Chafin v. Pratt, No. 22343.

CourtUnited States Courts of Appeals. United States Court of Appeals (5th Circuit)
Writing for the CourtBROWN, WISDOM and THORNBERRY, Circuit
PartiesMrs. Frances B. CHAFIN, Appellant, v. Dr. Harry D. PRATT et al., Appellees.
Decision Date13 April 1966
Docket NumberNo. 22343.

358 F.2d 349 (1966)

Mrs. Frances B. CHAFIN, Appellant,
v.
Dr. Harry D. PRATT et al., Appellees.

No. 22343.

United States Court of Appeals Fifth Circuit.

March 16, 1966.

Rehearing Denied April 13, 1966.


358 F.2d 350

G. Seals Aiken, Atlanta, Ga., for appellant.

Edward Berlin, Sherman L. Cohn, Attys., Dept. of Justice, Washington, D. C., John W. Douglas, Asst. Atty. Gen., Charles L. Goodson, U. S. Atty., Dept. of Justice, Washington, D. C., for appellees.

Before BROWN, WISDOM and THORNBERRY, Circuit Judges.

JOHN R. BROWN, Circuit Judge:

This is a head-on, but belated, attack on the doctrine of official executive immunity espoused by the Supreme Court in Barr v. Matteo, 1959, 360 U.S. 564, 79 S.Ct. 1335, 3 L.Ed.2d 1434,1 and adhered to by this Court in decisions both before2 and after3 Barr.4 Again the attack fails, for the only thing novel about it is an allegation based on Greene v. McElroy, 1959, 360 U.S. 474, 79 S.Ct. 1400, 3 L.Ed. 2d 1377, that appellant was denied procedural

358 F.2d 351
due process, a question which we hold is not proper for consideration at this time nor in this lawsuit

Appellant instituted this suit in the Georgia State Court against employees5 of the Federal Government seeking a money judgment for libel and slander predicated on acts of these employees which culminated in her involuntary retirement for disability from her position as a secretary with the Vector Control Services Training Section of the Public Health Service's Communicable Disease Center in Atlanta. The gist of this common-law tort action was that defamatory statements and writings were made by Defendants and sent to appellant and others asserting in effect that appellant was mentally disturbed and unfit for her job, and that Defendants forced her to be examined by a psychiatrist upon pain of being retired if she refused. From the exhibits attached to appellant's complaint, it is obvious that all of the alleged statements relied upon were contained in official intragovernment memoranda, letters, or reports.

The Defendants removed the suit without objection to the Federal District Court.6 Upon removal, appellant amended her complaint to allege that the same actions constituted a conspiracy to deprive her of civil rights in violation of 42 U.S.C.A. § 1985. Her principal ground for this allegation was that she was deprived of the right to a hearing and to the confrontation of witnesses prior to her involuntary retirement.

Defendants, in support of a motion for summary judgment, submitted affidavits and exhibits which showed that all of the acts complained of were performed by them as official duties pursuant to government regulations.7 Appellant submitted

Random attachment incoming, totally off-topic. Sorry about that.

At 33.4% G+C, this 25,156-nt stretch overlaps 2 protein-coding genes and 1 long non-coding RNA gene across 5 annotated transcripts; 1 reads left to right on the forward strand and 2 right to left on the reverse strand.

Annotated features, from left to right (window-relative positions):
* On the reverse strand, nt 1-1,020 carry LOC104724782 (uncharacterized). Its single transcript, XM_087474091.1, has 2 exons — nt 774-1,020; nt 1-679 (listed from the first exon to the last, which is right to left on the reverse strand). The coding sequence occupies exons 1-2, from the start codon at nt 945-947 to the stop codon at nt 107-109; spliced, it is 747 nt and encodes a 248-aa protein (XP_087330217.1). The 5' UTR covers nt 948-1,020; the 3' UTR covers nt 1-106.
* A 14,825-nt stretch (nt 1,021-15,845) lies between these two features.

358 F.2d 352
counter affidavits of herself, her husband, and a business acquaintance. But none of these denied factually that the Defendants had acted within the scope of their official duties. Rather, each merely recited facts showing in affiant's view these Government employees had wrongfully and erroneously determined her to be disabled

Under these circumstances we agree with the District Judge that there was no genuine issue as to the fact that Defendants' acts were in the performance of official duties, that absolute immunity from personal tort liability shielded these acts, and that there has been no denial of Appellant's civil rights. We, therefore, affirm the summary judgment entered for Defendants.

I.

Common-Law Action for Libel and Slander

We need not belabor the rule that Government officials and employees are immune from tort liability for acts committed in the performance of official duties. Barr v. Matteo, supra. Its history, rationale, and scope were thoroughly discussed in Norton v. McShane, 5 Cir., 1964, 332 F.2d 855,8 cert. denied, 1965, 380 U.S. 981, 85 S.Ct. 1345, 14 L.Ed.2d 274. Its acceptance in this Circuit has recently been reaffirmed, but not without some misgivings. Pierson v. Ray, 5 Cir., 1965, 352 F.2d 213; cf. Fowler v. Southern Bell Tel. & Tel. Co., 5 Cir., 1965, 343 F.2d 150. Thus we are not writing on a

358 F.2d 353
clean slate.9 First, it is clear at this late date that federal and not state law governs the application of the immunity doctrine to federal officers and employees. Howard v. Lyons, supra note 1; see Wheeldin v. Wheeler, 1963, 373 U.S. 647, 83 S.Ct. 1441, 10 L.Ed.2d 605; Norton v. McShane, supra, 332 F.2d at 860 n. 6.10 Second, under federal law as interpreted in Barr there is only one prerequisite for the application of immunity: the action taken must be within the outer perimeter of the executive official's line of duty. 360 U.S. at 575, 79 S.Ct. at 1341, 3 L.Ed. 2d at 1443.11 That the federal officer acted with malice makes no difference. Barr v. Matteo, supra; see Wozencraft v. Captiva, 5 Cir., 1963, 314 F.2d 288; De Busk v. Harvin, 5 Cir., 1954, 212 F.2d 143